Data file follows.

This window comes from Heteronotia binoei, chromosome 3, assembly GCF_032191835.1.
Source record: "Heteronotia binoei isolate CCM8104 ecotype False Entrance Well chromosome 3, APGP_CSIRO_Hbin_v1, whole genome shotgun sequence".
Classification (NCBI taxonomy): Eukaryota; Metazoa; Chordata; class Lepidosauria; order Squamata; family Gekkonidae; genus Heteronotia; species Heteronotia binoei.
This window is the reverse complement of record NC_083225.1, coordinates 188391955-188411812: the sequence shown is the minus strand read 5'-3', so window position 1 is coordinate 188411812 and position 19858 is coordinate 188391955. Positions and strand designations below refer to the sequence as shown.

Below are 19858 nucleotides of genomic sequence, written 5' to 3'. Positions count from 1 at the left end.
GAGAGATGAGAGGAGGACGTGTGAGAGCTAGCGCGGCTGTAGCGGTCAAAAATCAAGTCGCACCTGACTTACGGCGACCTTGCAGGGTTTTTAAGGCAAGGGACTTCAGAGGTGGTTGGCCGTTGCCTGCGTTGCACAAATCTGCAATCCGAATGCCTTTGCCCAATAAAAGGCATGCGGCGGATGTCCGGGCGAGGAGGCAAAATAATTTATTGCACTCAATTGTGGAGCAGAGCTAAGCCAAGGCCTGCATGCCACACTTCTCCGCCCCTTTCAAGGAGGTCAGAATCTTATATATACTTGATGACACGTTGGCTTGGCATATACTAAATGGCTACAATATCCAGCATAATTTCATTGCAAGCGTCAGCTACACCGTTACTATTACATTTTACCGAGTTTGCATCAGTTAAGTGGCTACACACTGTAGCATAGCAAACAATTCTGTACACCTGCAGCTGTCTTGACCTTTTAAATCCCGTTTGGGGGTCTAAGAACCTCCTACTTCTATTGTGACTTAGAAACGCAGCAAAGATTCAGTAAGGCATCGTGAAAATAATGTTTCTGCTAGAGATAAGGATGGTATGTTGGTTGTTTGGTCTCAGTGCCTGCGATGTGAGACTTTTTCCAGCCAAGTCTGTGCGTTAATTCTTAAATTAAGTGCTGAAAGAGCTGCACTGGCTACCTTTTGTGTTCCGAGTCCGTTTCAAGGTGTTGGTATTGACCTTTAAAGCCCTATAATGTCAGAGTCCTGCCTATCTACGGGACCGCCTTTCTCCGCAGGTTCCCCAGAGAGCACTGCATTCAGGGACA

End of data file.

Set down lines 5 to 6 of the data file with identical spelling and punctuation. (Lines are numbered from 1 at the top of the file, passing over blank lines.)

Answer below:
Below are 19858 nucleotides of genomic sequence, written 5' to 3'. Positions count from 1 at the left end.
GAGAGATGAGAGGAGGACGTGTGAGAGCTAGCGCGGCTGTAGCGGTCAAAAATCAAGTCGCACCTGACTTACGGCGACCTTGCAGGGTTTTTAAGGCAAGGGACTTCAGAGGTGGTTGGCCGTTGCCTGCGTTGCACAAATCTGCAATCCGAATGCCTTTGCCCAATAAAAGGCATGCGGCGGATGTCCGGGCGAGGAGGCAAAATAATTTATTGCACTCAATTGTGGAGCAGAGCTAAGCCAAGGCCTGCATGCCACACTTCTCCGCCCCTTTCAAGGAGGTCAGAATCTTATATATACTTGATGACACGTTGGCTTGGCATATACTAAATGGCTACAATATCCAGCATAATTTCATTGCAAGCGTCAGCTACACCGTTACTATTACATTTTACCGAGTTTGCATCAGTTAAGTGGCTACACACTGTAGCATAGCAAACAATTCTGTACACCTGCAGCTGTCTTGACCTTTTAAATCCCGTTTGGGGGTCTAAGAACCTCCTACTTCTATTGTGACTTAGAAACGCAGCAAAGATTCAGTAAGGCATCGTGAAAATAATGTTTCTGCTAGAGATAAGGATGGTATGTTGGTTGTTTGGTCTCAGTGCCTGCGATGTGAGACTTTTTCCAGCCAAGTCTGTGCGTTAATTCTTAAATTAAGTGCTGAAAGAGCTGCACTGGCTACCTTTTGTGTTCCGAGTCCGTTTCAAGGTGTTGGTATTGACCTTTAAAGCCCTATAATGTCAGAGTCCTGCCTATCTACGGGACCGCCTTTCTCCGCAGGTTCCCCAGAGAGCACTGCATTCAGGGACA